New York Philharmonic Musicians Conform to Years of Pandemic Pay Cuts

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New York Philharmonic Musicians Agree to Years of Pandemic Pay Cuts

The New York Philharmonic, which has been hit by a pandemic that will keep its concert hall dark for at least 15 months, announced on Monday that its musicians have agreed to a four-year deal that includes significant pay cuts.

As part of the new contract, the musicians will cut 25 percent of their base salary by August 2023. The salary will then be gradually increased until the contract ends in September 2024. At this point, however, players are still being paid less than they were before the coronavirus pandemic. Overall, the wages of the musicians will amount to more than 20 million US dollars, said the chairman of the negotiating committee of the players in a press release.

The deal makes it clear that the performing arts institutions expect their financial troubles to continue even as the pandemic subsides in the coming months. The Philharmonic believes the 2020-21 season cancellation will result in a loss of $ 21 million in ticket revenue, on top of $ 10 million lost in the final months of the previous season this spring . But even if the live performances resume, the box office can’t be expected to recover quickly.

The new contract is a continuation of the short-term wage cuts that the musicians of the Philharmonic Orchestra agreed on earlier during the pandemic. As of May, the musicians have received roughly 75 percent of the base salary, which is roughly $ 2,200 a week. During the course of the contract, some musicians also receive gradually increasing percentages of their seniority payments and an “overestimation” of the amount they receive above their base salary.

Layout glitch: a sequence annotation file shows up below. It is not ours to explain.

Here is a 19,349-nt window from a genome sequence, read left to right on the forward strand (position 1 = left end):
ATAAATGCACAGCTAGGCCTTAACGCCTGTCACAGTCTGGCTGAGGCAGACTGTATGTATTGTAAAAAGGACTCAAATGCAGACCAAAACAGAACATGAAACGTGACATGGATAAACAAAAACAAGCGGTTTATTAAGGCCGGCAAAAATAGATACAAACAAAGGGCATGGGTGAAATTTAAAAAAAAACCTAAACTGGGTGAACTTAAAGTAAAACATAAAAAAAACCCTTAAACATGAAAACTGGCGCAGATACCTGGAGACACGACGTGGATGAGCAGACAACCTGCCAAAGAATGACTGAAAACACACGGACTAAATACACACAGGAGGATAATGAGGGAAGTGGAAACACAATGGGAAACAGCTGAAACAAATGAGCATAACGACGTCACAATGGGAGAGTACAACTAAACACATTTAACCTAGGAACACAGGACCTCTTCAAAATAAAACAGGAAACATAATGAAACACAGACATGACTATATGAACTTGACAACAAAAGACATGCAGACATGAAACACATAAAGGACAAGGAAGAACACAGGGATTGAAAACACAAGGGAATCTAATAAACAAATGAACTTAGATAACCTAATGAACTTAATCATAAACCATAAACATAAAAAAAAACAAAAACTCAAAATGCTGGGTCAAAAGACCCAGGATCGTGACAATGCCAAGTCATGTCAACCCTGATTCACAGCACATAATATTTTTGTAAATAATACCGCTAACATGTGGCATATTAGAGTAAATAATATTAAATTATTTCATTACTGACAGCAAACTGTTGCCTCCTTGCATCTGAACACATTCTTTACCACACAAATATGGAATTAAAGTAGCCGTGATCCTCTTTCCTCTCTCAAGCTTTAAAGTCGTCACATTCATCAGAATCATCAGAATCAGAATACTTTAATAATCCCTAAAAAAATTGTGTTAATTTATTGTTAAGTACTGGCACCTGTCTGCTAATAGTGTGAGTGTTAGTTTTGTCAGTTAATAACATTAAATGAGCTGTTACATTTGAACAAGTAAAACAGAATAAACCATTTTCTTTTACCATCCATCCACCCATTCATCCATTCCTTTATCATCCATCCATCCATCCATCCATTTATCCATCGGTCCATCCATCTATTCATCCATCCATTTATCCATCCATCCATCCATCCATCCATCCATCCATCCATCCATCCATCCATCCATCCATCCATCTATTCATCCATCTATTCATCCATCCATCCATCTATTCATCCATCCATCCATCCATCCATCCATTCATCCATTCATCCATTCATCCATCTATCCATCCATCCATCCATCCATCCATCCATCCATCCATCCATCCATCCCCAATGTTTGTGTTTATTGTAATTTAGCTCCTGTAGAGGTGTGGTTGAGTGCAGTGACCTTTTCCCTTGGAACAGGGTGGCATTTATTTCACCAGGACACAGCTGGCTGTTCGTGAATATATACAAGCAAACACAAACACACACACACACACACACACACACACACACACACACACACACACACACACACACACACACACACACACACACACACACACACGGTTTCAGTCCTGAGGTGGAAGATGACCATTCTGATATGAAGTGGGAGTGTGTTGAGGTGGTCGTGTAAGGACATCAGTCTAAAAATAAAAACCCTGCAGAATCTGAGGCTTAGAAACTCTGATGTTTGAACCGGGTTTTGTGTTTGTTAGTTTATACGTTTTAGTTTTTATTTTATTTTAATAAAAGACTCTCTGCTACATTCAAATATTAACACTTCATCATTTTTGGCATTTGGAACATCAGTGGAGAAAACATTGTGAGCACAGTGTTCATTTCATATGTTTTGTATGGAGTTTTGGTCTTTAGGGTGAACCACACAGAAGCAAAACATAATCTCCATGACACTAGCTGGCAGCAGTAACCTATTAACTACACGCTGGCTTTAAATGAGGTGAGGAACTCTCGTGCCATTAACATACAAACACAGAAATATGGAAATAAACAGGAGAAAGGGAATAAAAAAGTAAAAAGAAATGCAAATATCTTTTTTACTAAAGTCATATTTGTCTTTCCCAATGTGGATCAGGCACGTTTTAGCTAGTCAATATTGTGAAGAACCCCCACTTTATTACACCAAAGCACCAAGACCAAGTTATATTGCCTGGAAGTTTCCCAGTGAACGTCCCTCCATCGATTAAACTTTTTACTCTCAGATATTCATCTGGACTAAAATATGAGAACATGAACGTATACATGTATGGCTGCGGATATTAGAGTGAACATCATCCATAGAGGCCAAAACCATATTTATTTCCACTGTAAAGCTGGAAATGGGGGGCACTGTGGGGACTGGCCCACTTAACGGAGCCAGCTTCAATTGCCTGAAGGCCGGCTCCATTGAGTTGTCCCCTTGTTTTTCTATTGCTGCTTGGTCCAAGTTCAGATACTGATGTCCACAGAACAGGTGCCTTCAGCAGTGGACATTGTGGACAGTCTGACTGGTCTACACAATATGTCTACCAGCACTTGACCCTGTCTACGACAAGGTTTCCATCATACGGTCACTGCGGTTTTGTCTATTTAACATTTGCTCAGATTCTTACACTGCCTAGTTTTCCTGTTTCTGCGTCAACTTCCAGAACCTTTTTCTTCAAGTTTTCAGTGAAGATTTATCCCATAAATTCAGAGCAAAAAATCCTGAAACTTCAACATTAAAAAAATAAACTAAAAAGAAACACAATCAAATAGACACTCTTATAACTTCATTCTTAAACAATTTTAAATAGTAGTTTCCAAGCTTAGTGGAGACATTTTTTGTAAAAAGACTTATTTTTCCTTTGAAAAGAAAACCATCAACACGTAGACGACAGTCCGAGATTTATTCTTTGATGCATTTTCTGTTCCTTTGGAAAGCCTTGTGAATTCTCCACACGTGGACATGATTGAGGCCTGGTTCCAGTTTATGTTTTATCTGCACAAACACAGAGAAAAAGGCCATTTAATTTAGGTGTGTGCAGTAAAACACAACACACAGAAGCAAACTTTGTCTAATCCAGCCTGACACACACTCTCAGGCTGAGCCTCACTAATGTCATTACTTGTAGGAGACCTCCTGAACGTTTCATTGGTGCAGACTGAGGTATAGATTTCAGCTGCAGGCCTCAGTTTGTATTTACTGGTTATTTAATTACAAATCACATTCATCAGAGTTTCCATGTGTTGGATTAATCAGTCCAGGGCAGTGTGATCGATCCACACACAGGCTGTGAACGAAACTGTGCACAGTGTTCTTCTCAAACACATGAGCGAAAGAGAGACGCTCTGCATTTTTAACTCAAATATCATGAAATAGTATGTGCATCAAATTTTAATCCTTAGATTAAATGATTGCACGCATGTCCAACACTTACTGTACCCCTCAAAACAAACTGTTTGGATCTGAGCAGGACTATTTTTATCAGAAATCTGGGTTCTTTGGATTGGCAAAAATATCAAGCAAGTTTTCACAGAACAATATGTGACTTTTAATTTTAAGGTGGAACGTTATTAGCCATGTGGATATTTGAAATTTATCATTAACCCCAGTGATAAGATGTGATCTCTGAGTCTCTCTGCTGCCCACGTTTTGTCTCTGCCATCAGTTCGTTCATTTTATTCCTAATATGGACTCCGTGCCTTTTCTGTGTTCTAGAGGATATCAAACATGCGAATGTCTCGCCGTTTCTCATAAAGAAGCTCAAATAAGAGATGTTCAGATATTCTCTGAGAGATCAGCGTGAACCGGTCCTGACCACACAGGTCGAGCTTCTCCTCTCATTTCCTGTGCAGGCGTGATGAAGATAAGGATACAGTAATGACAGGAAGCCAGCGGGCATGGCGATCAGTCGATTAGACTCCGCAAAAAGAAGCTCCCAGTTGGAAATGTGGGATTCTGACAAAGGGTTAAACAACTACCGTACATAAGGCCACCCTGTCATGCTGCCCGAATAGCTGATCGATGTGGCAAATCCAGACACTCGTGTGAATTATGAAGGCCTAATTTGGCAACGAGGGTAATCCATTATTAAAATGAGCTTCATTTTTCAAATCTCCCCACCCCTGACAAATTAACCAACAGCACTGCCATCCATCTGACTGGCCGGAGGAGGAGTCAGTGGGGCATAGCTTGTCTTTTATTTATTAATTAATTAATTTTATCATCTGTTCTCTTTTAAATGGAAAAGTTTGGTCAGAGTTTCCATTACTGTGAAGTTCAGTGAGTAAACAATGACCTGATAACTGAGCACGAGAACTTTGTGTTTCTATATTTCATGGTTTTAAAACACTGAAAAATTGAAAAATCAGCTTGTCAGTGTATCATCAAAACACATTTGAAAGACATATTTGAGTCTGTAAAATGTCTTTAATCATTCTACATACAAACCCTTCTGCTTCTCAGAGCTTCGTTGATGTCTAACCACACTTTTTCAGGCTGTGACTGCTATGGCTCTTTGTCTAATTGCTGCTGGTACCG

The pandemic has put relationships between arts institutions and their workers to the test as executives insist on wage cuts and other concessions to make up for lost revenue accumulated over months in darkened theaters. In many orchestras, musicians have agreed to short-term wage cuts while they cannot play live concerts. But only with certain organizations, like the Philharmonic, have union agreements expired in a year when the institutions are under such pressure.

“Those were challenging negotiations,” said Deborah Borda, president and chief executive officer of the orchestra, in the press release, “but in the end musicians, management and the board came together to reach an agreement that will lead to a recovery.”

Trombonist Colin Williams, chairman of the Players’ Negotiating Committee, said in the press release: “Recognizing the challenges of this time, we have done our part to maintain the institution by giving up more than $ 20 million in wages.”

The cuts the musicians agreed to are similar to those requested at the Metropolitan Opera, which has called for several of its major unions to cut 30 percent wages until the box office hits pre-pandemic revenue. From this point on, the cuts will be reduced to 15 percent. For the Philharmonic, the cuts in the last year of the new contract will shrink to 10 percent. The deal also includes bonus payments from 2022 if the orchestra’s financial performance exceeds expectations, as well as a provision for up to 10 Sunday performances per season. (The Met introduced regular Sunday matinees last year.)

The tension at the Met was much higher than at the Philharmonie. Around 1,000 full-time employees at the opera company, including its world-class orchestra and choir, have been on leave without pay since April, and the Met says they will only receive paychecks during the pandemic if they agree to long-term cuts.